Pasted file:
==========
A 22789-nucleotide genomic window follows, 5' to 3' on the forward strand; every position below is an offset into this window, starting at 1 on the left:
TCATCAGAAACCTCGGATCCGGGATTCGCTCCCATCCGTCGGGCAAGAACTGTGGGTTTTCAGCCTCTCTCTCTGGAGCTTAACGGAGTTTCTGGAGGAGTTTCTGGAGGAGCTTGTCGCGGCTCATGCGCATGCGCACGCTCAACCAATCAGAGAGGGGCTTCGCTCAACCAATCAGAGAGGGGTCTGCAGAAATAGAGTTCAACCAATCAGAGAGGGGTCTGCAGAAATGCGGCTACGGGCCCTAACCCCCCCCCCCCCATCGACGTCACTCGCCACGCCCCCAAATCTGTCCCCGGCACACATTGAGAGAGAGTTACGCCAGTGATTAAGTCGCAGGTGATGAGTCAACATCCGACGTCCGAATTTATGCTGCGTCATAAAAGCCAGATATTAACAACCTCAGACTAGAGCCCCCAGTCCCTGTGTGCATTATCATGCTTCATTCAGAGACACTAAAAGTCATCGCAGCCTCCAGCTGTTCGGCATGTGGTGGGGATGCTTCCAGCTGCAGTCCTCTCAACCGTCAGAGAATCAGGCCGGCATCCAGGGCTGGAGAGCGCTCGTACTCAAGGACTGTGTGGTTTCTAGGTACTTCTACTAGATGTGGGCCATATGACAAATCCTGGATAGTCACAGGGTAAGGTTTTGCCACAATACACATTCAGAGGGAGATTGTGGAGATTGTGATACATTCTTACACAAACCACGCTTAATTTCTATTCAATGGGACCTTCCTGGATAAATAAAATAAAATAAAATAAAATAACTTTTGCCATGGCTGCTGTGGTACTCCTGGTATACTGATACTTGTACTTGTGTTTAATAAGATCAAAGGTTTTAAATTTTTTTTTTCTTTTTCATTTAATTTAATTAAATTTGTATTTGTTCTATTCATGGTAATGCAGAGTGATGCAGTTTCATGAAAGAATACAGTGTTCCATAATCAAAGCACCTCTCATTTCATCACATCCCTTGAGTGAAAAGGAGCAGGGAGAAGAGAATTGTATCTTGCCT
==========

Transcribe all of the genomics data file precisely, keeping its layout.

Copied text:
A 22789-nucleotide genomic window follows, 5' to 3' on the forward strand; every position below is an offset into this window, starting at 1 on the left:
TCATCAGAAACCTCGGATCCGGGATTCGCTCCCATCCGTCGGGCAAGAACTGTGGGTTTTCAGCCTCTCTCTCTGGAGCTTAACGGAGTTTCTGGAGGAGTTTCTGGAGGAGCTTGTCGCGGCTCATGCGCATGCGCACGCTCAACCAATCAGAGAGGGGCTTCGCTCAACCAATCAGAGAGGGGTCTGCAGAAATAGAGTTCAACCAATCAGAGAGGGGTCTGCAGAAATGCGGCTACGGGCCCTAACCCCCCCCCCCCCATCGACGTCACTCGCCACGCCCCCAAATCTGTCCCCGGCACACATTGAGAGAGAGTTACGCCAGTGATTAAGTCGCAGGTGATGAGTCAACATCCGACGTCCGAATTTATGCTGCGTCATAAAAGCCAGATATTAACAACCTCAGACTAGAGCCCCCAGTCCCTGTGTGCATTATCATGCTTCATTCAGAGACACTAAAAGTCATCGCAGCCTCCAGCTGTTCGGCATGTGGTGGGGATGCTTCCAGCTGCAGTCCTCTCAACCGTCAGAGAATCAGGCCGGCATCCAGGGCTGGAGAGCGCTCGTACTCAAGGACTGTGTGGTTTCTAGGTACTTCTACTAGATGTGGGCCATATGACAAATCCTGGATAGTCACAGGGTAAGGTTTTGCCACAATACACATTCAGAGGGAGATTGTGGAGATTGTGATACATTCTTACACAAACCACGCTTAATTTCTATTCAATGGGACCTTCCTGGATAAATAAAATAAAATAAAATAAAATAACTTTTGCCATGGCTGCTGTGGTACTCCTGGTATACTGATACTTGTACTTGTGTTTAATAAGATCAAAGGTTTTAAATTTTTTTTTTCTTTTTCATTTAATTTAATTAAATTTGTATTTGTTCTATTCATGGTAATGCAGAGTGATGCAGTTTCATGAAAGAATACAGTGTTCCATAATCAAAGCACCTCTCATTTCATCACATCCCTTGAGTGAAAAGGAGCAGGGAGAAGAGAATTGTATCTTGCCT